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  1. rewboss's Avatar

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    #11

    Re: Global Unified English?

    I remember a scene in a sit-com a long time ago. There was a woman whose husband had worked his way up from virtually nothing to the manager of a small business and had actually made quite a lot of money before he died. He left all his money to his wife, obviously, who, amongst other things, had bought a nice little villa on the Algarve. But she could never quite hide her working-class origins and always spoke with a thick cockney accent while complaining that even Postman Pat was in Portuguese.

    Well, one of her husband's former employees was visiting her, and asked about the language barrier and whether it was hard communicating with the cleaning lady. "Oh, not at all," says the woman. "She's a quick learner, and she's picked up a lot of English already." Just at that moment the cleaner, a 65-year-old woman, appears and, in a Portuguese accent, announces: "I bugger off home now."


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    #12

    Re: Global Unified English?

    Language is a many and different thing. My wife is Korean and we've been together for nearly 15 years now. We have developed our own system of communication- mostly English but some Korean (where we live) a little Japanese (where we used to live) and a dash of Thai (where we had a year off).

    I doubt anyone could make sense of our conversations at home. Then again, I would bet actual discourse among couples and/or family members defies description in most cases. I guess more intimate relationships require less language. The participants already know the context in detail. Those details can be extremely boring for other people. They're not relevant.

    On the other hand, all politicians have scripts to follow. You can bet that any given speech is put through the laundry before it is read. When is the last time you sat at the edge of your seat when a politician spoke? Neither relevant are the ramblings of politicians except when it comes to discourse analysis (seaching for the subtext of spoken/written/physical language).

    When it comes to International English, local variations of the language will be given their day, but not all will make it. If they serve a purpose, they will survive:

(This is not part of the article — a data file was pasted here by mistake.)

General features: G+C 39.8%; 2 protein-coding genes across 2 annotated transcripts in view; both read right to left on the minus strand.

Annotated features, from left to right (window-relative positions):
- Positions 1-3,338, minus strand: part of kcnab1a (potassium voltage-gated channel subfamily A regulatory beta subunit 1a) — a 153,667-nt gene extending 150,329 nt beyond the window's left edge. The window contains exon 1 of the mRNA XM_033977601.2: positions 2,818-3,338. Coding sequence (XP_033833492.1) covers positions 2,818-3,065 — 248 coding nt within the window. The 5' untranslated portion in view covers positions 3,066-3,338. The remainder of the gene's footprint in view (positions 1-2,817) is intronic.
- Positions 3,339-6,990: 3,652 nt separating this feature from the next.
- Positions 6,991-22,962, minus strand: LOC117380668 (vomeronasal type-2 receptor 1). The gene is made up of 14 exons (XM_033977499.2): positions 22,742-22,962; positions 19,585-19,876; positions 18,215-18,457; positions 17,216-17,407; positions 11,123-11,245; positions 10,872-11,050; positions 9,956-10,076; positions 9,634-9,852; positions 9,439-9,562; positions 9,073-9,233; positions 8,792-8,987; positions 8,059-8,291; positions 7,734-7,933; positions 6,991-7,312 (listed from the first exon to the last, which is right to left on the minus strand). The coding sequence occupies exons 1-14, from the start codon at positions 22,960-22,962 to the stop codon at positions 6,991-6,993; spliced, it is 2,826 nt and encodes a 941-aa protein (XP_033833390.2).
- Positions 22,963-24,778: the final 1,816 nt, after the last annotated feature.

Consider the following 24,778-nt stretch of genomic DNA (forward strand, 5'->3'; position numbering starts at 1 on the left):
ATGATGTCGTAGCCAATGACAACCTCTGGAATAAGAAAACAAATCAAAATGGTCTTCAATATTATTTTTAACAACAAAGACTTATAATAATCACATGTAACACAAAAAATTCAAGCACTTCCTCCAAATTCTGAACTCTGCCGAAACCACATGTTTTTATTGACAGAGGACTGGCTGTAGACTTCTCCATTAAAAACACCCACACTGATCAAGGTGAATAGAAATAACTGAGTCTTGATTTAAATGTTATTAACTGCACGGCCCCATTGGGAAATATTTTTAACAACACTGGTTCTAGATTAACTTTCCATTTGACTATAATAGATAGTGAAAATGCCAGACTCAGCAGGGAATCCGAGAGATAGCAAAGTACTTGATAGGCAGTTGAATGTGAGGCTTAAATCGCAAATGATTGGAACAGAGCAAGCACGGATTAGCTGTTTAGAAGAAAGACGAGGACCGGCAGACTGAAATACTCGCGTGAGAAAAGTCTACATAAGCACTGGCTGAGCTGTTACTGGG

Quote Originally Posted by Tdol View Post
    Language changes to reflect the needs of the society/communities using it. International English seems to me to be inevitable. There will be local variations, but I think that many of the differences will be eroded as the need for easy communication continues to grow apace.
    Thanks to Wikipedia: You decide what forms of English are necessary...

    dialects, i.e. varieties spoken by geographically defined speech communities

    sociolects, i.e. varieties spoken by socially defined speech communities

    standard language, standardized for education and public performance

    idiolects, i.e. a variety particular to a certain person

    registers (or diatypes), i.e. the specialised vocabulary and/or grammar of certain activities or professions

    ethnolects, for an ethnic group

    ecolects, an idiolect adopted by a household
    Last edited by The Language Works; 23-Nov-2006 at 03:45.

  2. rewboss's Avatar

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    #13

    Re: Global Unified English?

    Quote Originally Posted by The Language Works View Post
    diolects
    You missed an "i" -- they're "idiolects".

    (Not because they are spoken by idiots, but because "idio" is Greek for "one's own".)


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    #14

    Re: Global Unified English?

    Thanks

    Blame it on the wine. By the wei, both are possible.

  3. curmudgeon's Avatar
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    #15

    Re: Global Unified English?

    Quote Originally Posted by Tdol View Post
    And often it's a perceived simplification- I remember my brother's girlfiend shouting 'put up with' to my then girfriend from Portugal, who spoke very little English, but would ave been able to grasp 'tolerate'. I presume she thought short words were easy to understand.

    Since she's your ex, I assume she didn't.

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    #16

    Re: Global Unified English?

    Well, who would?

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